We go year round, generally speaking re-roofs are not encouraged, but there are outfits out there who do, with the realization a few wet days during spring are spent servicing callbacks regarding roof debris on the ground to pick up (shingles, nails paper).

Nailing is the biggest issue, if they dont set well enough, do so manually (with a hammer). If they blow through, add another.

Ideally it would be nice to take the winter off, but reallistically it isn't going to happen.

This week has been extrememly quiet...temperatures in the minus 20's-30's with wind, and a ton of snow. Some places have drifts over 6 feet deep. Good time to get caught up on paperwork/beer. :thumbsup:
 

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August cut-off

We don't install roofs any later than August.

You need GOOD HOT SUNSHINE to heat the shingles to the point where the tar tabs underneath will melt and seal before winter sets in. You still get some decent sunshine in September but don't count on it.

If the tar tabs don't seal before winter, dust and dirt blow up underneath the shingles and prevent the melting tar tabs to contact the shingles below for good adhesion. Tar stuck to dust does nothing.

With the cost involved and warranty issues from the shingle manufacturer, why take a chance.
 

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We don't install roofs any later than August.

You need GOOD HOT SUNSHINE to heat the shingles to the point where the tar tabs underneath will melt and seal before winter sets in. You still get some decent sunshine in September but don't count on it.

If the tar tabs don't seal before winter, dust and dirt blow up underneath the shingles and prevent the melting tar tabs to contact the shingles below for good adhesion. Tar stuck to dust does nothing.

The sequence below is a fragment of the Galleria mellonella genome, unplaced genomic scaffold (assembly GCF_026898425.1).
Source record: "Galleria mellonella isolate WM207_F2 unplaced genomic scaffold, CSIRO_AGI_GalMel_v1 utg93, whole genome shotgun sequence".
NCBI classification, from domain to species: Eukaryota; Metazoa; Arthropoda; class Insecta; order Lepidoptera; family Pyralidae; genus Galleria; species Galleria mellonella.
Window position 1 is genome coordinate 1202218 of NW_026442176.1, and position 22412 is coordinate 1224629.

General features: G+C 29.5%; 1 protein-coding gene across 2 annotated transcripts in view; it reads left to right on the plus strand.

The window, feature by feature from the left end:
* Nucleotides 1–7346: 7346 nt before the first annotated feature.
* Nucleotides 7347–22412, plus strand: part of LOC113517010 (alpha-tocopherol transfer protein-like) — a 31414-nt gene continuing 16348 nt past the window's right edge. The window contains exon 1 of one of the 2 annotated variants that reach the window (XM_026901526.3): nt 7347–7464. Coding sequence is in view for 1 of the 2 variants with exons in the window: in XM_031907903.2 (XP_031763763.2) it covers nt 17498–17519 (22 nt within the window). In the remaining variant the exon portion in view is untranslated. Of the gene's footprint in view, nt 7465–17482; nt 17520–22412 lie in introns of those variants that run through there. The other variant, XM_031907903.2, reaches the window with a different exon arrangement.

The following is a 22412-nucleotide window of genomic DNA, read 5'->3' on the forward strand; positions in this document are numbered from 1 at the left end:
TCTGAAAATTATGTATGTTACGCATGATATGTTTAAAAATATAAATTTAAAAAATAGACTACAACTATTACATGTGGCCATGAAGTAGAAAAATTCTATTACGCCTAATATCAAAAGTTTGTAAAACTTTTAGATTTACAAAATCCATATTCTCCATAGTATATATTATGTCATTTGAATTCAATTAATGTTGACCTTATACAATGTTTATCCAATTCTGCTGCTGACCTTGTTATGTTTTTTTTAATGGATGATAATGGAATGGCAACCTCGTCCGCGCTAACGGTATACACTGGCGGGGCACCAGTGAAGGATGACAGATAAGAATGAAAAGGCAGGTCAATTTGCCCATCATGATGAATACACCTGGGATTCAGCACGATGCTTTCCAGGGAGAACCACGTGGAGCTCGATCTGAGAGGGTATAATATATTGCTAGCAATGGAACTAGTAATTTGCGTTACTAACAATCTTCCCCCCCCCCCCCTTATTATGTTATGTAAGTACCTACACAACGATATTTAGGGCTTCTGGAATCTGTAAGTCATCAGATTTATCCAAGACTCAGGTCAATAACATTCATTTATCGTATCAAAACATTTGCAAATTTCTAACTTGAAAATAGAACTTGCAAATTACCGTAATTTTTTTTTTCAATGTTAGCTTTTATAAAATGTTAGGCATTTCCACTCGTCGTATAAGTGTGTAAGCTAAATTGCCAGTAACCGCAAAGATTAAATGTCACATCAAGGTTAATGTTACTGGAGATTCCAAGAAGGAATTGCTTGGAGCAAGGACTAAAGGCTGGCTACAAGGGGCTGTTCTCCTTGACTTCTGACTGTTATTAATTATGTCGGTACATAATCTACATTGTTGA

With the cost involved and warranty issues from the shingle manufacturer, why take a chance.
How in GOds name do you earn a living if you are a roofing contractor?

Trust me, your shingles will be fine if you do it all year. Been doing it for years on all types of substates with only an occasional problem with nail pops.

With that much OCD you would be better suited to be a finish carpenter.
 

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Hey JTW, Frost should not hurt if you go over it, as the felt paper is there as a vapor barrier and that is its job, under the shingles or as temporary water protection from rain. The biggest problem as I see it is trying to roof your home with frost on the roof! My suggestion would be to tarp the roof, (ie, w/ 6 mil visqueen), the night before you want to roof it, make sure you have the heat or wood stove in the house going, the tarp will capture a lot of the heat trying to escape from the home, then that morning, pull the tarps and roof away. If you don't finish the roof, be sure and tarp it again that night, and repeat above. Always watch out for frost, ice, etc. Frost, Ice and roofing DO NOT MIX! As far as the tar tabs sticking before the sunshine heats them, that will only be a concern, if you live in a designated high wind area, (over sustained 80 MPH winds). The asphalt tabs are only there for wind uplift. This is not as much an issue with the advent of the new dimensional shingles, as the old 3-tab shingles allowed wind to enter from 3 sides, of each tab, which allowed a higher chance for the wind to blow off the shingle, the "wind blowoff" is a lot less likely with the new "strip" shingles. Wind can only come in underneath the shingle and if you (6) nail a shingle, "wind blow off" is even less likely. Good Luck!
 

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Hey JTW, I read your next post, are you "weaving" your valleys with a CertainTeed Presidential TL shingle? As I am aware, as a Select Shingle Roofer with CertainTeed, with regard to you valleys, you need to run a minimum #30-36" ASTM rated felt, or if you are in snow country, I would use a minimum of a CertainTeed Smooth SA (peel-n-stick), underlayment underneath a minimum, 24"wide, 26 gauge, thick, valley metal and cut the shingle short of the "W" back about 1 1/2"? I don't think they will warrant a "weaved" TL valley? I might be wrong? Does anyone have any other info on this?
 

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per the msa book:

"open valleys are recomended; however closed cut valleys are also acceptable. woven valleys are not recomended when applying Presidential and Presidential TL because the laminated shingle can buckle and become damaged when shaped into the valley"